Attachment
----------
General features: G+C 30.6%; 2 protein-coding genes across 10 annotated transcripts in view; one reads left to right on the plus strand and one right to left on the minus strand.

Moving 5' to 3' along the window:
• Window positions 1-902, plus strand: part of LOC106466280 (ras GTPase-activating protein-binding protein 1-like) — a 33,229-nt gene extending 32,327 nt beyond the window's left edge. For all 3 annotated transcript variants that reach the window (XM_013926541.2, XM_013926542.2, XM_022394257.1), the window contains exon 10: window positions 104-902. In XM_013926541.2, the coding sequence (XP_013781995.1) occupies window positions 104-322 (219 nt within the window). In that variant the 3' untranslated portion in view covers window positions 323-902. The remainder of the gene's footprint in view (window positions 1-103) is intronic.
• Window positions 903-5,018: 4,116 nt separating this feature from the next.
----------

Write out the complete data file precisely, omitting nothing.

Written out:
General features: G+C 30.6%; 2 protein-coding genes across 10 annotated transcripts in view; one reads left to right on the plus strand and one right to left on the minus strand.

Moving 5' to 3' along the window:
• Window positions 1-902, plus strand: part of LOC106466280 (ras GTPase-activating protein-binding protein 1-like) — a 33,229-nt gene extending 32,327 nt beyond the window's left edge. For all 3 annotated transcript variants that reach the window (XM_013926541.2, XM_013926542.2, XM_022394257.1), the window contains exon 10: window positions 104-902. In XM_013926541.2, the coding sequence (XP_013781995.1) occupies window positions 104-322 (219 nt within the window). In that variant the 3' untranslated portion in view covers window positions 323-902. The remainder of the gene's footprint in view (window positions 1-103) is intronic.
• Window positions 903-5,018: 4,116 nt separating this feature from the next.